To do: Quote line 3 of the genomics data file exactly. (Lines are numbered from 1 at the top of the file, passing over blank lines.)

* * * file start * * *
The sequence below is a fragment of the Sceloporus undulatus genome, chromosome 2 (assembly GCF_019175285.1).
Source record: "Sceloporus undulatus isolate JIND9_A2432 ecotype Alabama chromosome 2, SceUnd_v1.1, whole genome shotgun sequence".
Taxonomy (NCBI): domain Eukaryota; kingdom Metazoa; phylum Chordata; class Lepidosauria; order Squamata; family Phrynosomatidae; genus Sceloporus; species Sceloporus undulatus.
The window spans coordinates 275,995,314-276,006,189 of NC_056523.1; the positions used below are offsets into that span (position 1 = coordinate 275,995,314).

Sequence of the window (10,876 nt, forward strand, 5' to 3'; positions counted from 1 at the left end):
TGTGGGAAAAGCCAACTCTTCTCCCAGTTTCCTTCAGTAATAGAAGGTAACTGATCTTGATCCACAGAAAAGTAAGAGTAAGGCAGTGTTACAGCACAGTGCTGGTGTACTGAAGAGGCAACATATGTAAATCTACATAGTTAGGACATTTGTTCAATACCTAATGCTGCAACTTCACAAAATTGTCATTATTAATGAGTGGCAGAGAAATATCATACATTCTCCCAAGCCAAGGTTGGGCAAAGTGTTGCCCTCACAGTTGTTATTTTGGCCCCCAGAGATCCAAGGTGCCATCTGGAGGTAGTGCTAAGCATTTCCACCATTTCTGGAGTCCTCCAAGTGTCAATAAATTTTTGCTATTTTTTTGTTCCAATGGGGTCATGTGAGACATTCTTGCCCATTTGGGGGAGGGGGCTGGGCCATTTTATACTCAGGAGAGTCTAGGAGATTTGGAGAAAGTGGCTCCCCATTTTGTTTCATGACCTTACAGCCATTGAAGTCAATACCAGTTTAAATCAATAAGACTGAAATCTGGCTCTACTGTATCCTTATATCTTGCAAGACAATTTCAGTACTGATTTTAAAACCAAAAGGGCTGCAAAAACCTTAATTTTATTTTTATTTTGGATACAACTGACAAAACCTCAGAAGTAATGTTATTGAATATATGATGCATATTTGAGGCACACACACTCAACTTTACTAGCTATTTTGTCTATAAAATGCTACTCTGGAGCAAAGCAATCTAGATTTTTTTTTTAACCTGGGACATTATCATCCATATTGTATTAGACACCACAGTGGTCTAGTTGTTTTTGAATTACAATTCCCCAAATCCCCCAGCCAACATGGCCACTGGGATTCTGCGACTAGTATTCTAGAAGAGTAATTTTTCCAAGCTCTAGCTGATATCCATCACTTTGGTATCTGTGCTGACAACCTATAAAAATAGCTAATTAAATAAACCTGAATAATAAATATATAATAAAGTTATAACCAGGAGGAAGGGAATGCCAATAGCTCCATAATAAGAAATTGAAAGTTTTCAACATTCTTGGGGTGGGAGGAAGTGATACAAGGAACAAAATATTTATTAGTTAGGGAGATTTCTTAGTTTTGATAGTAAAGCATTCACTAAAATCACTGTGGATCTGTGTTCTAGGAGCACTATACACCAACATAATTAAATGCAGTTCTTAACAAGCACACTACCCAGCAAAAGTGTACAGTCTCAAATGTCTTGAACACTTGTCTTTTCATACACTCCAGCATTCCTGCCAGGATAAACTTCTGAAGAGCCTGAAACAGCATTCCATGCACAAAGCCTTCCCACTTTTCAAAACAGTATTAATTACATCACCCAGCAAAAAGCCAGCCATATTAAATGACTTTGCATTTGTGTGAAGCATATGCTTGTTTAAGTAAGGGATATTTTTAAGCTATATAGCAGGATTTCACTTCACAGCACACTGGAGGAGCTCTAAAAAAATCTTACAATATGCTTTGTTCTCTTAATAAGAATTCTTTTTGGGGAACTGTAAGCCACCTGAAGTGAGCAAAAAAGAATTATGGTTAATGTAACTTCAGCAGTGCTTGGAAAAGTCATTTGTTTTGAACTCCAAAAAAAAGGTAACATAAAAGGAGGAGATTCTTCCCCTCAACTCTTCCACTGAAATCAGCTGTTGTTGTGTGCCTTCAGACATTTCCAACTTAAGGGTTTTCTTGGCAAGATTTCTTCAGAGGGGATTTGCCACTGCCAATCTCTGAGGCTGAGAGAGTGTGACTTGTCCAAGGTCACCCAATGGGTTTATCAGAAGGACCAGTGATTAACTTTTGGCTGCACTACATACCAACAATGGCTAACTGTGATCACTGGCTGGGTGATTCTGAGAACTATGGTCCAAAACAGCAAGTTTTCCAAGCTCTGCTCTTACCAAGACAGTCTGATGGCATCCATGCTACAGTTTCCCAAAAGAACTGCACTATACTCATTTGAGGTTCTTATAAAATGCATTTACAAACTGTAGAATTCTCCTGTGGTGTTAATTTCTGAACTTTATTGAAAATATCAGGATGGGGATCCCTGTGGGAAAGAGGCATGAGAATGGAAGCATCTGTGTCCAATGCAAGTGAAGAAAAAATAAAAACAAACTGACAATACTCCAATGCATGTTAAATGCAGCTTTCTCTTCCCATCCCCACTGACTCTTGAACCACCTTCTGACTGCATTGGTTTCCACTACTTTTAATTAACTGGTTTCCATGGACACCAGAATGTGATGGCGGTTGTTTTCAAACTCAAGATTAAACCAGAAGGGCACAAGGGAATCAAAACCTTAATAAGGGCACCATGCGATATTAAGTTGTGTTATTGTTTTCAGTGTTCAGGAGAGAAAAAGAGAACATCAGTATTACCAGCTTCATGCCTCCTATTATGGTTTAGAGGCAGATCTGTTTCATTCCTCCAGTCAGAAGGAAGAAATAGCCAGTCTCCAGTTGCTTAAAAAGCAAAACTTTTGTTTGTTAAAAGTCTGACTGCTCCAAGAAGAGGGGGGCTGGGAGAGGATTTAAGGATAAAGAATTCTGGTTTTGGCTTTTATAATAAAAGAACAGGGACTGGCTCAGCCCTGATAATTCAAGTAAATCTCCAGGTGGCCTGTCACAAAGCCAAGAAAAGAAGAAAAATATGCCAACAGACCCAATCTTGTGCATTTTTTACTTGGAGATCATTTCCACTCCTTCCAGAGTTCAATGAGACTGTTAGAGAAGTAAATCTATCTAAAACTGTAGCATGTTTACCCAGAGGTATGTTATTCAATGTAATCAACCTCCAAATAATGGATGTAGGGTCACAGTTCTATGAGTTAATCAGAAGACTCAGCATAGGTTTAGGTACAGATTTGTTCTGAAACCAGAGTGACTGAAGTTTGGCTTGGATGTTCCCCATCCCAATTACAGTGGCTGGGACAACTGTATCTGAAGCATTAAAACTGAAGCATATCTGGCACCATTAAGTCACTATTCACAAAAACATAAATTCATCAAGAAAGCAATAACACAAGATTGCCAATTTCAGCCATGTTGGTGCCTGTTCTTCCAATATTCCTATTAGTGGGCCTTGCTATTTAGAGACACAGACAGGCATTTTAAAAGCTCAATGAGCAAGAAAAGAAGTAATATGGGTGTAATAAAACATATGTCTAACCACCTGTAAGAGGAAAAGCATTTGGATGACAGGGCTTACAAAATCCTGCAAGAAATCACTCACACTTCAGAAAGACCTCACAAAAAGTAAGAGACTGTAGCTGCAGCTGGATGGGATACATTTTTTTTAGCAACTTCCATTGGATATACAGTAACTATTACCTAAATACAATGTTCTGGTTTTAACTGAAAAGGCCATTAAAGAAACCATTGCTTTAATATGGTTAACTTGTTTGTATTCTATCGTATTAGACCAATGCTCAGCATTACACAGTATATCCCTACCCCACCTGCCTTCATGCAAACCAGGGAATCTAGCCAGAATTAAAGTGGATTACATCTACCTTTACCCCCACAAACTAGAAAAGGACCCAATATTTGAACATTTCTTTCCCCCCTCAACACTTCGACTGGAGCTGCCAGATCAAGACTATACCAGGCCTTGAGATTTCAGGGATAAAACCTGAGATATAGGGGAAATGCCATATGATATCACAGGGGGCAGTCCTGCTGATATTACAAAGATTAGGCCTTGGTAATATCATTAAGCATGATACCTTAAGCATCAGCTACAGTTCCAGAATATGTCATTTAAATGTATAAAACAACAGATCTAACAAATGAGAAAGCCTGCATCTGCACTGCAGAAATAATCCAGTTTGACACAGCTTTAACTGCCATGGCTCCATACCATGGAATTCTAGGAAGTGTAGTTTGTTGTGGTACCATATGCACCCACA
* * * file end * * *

Taxonomy (NCBI): domain Eukaryota; kingdom Metazoa; phylum Chordata; class Lepidosauria; order Squamata; family Phrynosomatidae; genus Sceloporus; species Sceloporus undulatus.